NICK ARCHER - PAINTER

Since graduating from the Royal Academy Schools in the late 90s, Nick Archer has steadily built a reputation as one of the country’s most intriguing painters of both the figure and landscape. Archer’s paintings possess a nocturnal, Lynchian quality that suggest a shocking, dystopian vision of the world in crisis, a journey at an end. His most recent work combines a painting style reminiscent of the Early Northern European Tradition with the genre scene backgrounds of artists like Breugel, Uccello and Bosch to more contemporary cinematographic language of recent dark fairy tales such as del Toro’s Pan’s Labyrinth and Burton’s Edward Scissorhands, Sleepy Hollow and Alice in Wonderland. Archer is currently represented by Long & Ryle, London and by Gowen Contemporary Art in Geneva. He has exhibited extensively, including at The Threadneedle Prize, the Lynn Painter-Stainer’s Prize, The Jerwood Drawing Prize, The Royal Academy Summer Exhibition and the BP Portrait Award. He lives and works in Rye, East Sussex.

 
 
 The House  Nicholas Archer  oil on canvas, 183cm x 152cm, 2016

The House
Nicholas Archer
oil on canvas, 183cm x 152cm, 2016

Lisa: When you paint, what are you searching for?

Nicholas: Colour is often a driving force. I studied colour theory whilst a student and I often use complimentary colour to create the atmosphere that I am searching for. Also a balance between accidental paint marks and marks that I have control over. I want the paintings to feel as if nature has played a part in their creation.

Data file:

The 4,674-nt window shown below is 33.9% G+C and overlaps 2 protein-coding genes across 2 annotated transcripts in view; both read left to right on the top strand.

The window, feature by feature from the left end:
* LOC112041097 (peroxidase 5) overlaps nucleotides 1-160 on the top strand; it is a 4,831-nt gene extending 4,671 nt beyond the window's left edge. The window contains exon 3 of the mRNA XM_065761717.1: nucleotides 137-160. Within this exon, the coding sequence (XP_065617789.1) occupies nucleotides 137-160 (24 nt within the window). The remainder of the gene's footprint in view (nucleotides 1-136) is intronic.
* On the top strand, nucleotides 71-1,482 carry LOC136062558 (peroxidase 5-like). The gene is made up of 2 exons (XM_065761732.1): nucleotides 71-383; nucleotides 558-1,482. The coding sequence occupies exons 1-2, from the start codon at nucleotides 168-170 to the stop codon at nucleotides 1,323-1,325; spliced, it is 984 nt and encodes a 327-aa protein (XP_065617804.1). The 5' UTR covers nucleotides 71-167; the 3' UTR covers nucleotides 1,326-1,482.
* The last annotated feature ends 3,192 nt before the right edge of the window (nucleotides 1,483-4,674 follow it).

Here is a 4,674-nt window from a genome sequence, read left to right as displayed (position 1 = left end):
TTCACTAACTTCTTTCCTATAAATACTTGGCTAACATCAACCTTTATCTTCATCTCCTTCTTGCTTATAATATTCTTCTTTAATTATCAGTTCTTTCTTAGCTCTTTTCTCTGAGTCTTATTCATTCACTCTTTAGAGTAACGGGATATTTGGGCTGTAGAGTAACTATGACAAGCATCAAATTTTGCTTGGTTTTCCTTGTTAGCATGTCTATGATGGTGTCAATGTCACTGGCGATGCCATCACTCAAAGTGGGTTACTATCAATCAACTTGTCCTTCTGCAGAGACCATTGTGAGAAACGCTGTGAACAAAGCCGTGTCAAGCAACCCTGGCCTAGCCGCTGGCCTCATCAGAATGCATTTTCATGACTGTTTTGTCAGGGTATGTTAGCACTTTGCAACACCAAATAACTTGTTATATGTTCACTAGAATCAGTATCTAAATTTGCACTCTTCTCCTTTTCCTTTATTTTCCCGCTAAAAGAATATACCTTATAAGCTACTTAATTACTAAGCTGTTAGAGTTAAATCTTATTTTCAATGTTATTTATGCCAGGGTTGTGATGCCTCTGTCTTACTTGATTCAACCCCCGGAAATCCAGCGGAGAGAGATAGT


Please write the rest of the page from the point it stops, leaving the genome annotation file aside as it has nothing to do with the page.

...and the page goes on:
Lisa: Can you tell us about your most recent work and how it relates to previous work?

Nicholas: The figure has returned to the work. For five or six years the figure has been absent, replaced by other motifs. The caravan was a major theme for a while followed by other vehicles and rural cottages. I always thought of these as having personalities though. The windows seemed to be eyes looking at us. They had a story to tell. For the last 12 months, the figure has been central to most compositions, but small in scale and overwhelmed by the natural world.

Read the rest of Nick's interview on Jackson's Art blog